The verse highlighted in this post is from the first section of our Investing Challenge.
“The liberal soul shall be made fat: and he that watereth shall be watered also himself.”
Being from the Midwest, I get to experience the seasons in full. I enjoy them all. Even winter with its harsh cold, has its own beauty that can’t be seen in the other seasons. Waking up in the morning after a winter storm, to a sparkling landscape is something everyone should experience. Eventually, the snow does melt and underneath it the brown grass reveals what cannot be denied, everything that was alive seems to be dead. This state of bleakness does not last long, however, and it seems every year brings a new novelty; I feel warmth gently replace the cold, hear the melody of birds singing, and watch color infuse the deadness all around. Spring has come.
Now I would never consider myself a gardener. But there is something about everything that is happening around me coming to life that causes me to desire to be a part of bringing that life about. This spring, going out with my sisters to help finish planting their garden, seemed an ideal way to contribute. Gathering the plants and garden tools, we prepared to get started. My vision of a peaceful morning spent with them in the sunshine, planting mindlessly, was dashed as we struggled with a high wind that continually wanted to carry everything off before we had a chance to plant it. Eventually, everything was firmly in the ground, and there was a certain sense of accomplishment of having completed the task despite the obstacles.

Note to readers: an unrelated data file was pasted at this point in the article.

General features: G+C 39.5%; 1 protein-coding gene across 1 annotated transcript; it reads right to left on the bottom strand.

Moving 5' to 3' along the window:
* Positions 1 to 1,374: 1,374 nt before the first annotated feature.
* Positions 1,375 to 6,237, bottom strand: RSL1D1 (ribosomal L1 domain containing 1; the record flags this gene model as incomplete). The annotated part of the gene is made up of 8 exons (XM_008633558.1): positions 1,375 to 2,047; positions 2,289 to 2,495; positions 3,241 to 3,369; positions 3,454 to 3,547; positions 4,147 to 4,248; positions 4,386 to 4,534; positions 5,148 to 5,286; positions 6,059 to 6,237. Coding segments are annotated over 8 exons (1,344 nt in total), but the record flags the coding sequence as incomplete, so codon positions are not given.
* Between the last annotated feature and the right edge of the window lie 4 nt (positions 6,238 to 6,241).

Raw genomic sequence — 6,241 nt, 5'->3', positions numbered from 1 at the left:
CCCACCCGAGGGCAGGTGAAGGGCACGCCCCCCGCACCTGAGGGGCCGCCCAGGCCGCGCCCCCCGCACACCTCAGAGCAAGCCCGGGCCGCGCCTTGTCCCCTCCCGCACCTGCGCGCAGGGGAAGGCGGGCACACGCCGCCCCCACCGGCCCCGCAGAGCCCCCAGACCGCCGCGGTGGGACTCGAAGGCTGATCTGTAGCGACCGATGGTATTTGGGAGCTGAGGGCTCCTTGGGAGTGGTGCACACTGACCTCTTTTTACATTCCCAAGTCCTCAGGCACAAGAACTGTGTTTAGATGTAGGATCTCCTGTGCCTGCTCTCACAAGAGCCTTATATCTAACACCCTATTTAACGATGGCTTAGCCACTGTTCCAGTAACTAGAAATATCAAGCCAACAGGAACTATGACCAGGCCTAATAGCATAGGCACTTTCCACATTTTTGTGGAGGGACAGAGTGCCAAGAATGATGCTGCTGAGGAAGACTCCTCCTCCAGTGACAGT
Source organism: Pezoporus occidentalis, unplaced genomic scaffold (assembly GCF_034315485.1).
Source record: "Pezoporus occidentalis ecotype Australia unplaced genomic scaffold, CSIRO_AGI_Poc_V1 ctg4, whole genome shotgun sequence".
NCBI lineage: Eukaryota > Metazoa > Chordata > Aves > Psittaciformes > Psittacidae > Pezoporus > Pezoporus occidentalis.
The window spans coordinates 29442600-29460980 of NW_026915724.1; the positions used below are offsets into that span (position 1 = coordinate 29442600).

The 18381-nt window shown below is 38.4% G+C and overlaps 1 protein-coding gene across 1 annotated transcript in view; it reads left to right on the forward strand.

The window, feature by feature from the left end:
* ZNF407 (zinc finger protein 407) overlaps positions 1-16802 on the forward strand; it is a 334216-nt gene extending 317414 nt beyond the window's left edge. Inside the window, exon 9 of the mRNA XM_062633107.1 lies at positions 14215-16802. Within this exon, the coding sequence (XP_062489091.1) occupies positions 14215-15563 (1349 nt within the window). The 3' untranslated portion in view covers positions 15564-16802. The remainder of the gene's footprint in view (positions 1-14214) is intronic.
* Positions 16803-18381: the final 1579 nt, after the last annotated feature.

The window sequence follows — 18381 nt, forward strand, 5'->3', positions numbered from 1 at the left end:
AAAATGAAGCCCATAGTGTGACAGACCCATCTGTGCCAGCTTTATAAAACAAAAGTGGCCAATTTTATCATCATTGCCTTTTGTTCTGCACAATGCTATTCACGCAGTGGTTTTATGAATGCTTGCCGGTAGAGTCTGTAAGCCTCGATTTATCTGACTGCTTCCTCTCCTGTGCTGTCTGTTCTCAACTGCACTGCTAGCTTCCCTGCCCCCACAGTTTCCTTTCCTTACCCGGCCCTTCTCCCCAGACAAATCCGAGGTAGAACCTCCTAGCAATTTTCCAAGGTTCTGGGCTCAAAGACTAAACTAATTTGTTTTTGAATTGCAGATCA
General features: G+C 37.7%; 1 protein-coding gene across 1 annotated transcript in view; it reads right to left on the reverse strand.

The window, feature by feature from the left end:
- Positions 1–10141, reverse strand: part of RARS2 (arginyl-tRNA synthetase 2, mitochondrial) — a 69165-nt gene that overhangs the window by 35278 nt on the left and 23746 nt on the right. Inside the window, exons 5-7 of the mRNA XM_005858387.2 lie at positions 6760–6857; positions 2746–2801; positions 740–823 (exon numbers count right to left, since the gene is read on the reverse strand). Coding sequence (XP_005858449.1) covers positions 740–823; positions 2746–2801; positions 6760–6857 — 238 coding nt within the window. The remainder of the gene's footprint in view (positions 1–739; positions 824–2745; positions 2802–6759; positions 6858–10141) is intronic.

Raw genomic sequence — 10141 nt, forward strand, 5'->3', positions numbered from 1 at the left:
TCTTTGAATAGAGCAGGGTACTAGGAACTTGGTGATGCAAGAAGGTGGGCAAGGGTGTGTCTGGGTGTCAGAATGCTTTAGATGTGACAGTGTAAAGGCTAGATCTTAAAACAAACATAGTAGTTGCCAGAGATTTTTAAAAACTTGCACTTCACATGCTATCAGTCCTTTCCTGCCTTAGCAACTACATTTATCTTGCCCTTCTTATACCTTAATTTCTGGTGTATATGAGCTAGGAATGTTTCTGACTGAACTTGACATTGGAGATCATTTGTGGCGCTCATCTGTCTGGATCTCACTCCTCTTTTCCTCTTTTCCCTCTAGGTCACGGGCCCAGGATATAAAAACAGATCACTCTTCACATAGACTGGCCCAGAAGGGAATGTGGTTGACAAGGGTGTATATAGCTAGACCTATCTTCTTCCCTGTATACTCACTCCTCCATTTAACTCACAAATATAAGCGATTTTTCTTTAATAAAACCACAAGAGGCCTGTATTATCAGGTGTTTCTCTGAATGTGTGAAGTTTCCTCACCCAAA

Except the task was not completed; the planting was, yes, but now came what I would not say had had a prominent place in my mind at the beginning of my desire to see life grow. The daily tasks of weeding and watering brings everything quickly into perspective. If we stopped with putting the plants in the ground and stepped back, thinking that what we had done was enough to bring this plant to full maturity and that we would benefit from the produce this plant would provide, we would be sorely mistaken. No, if we desire to reap anything from the task of putting that plant in the ground, we must invest by giving the plant what it needs. This can be done purely out of wanting to reap the benefits and so going about the mundane daily tasks of watering and weeding will be tiresome and done carelessly. However, watching my sister go out daily to do these tasks, I have seen another perspective. A genuine love for the life that is growing and being a part of what the end result will bring is what motivates her to complete the task every day.
“he that watereth shall be watered also himself.”
What about our daily encounters with people? Parents, siblings, friends, acquaintances, how do we see them? As we “water” them by talking to them, serving them, taking time for them, is it motivated by, “This is what I have to do to have the end result of them thinking well of me and giving me something in return?” Or is it out of the love that our Heavenly Father has for us, and out of the daily receiving of this love that you water those you encounter? This is something that I read in a book recently, a question that I have started asking and would like to encourage you to start asking also, “Father, how can I receive Your love and give it to the next person I meet?”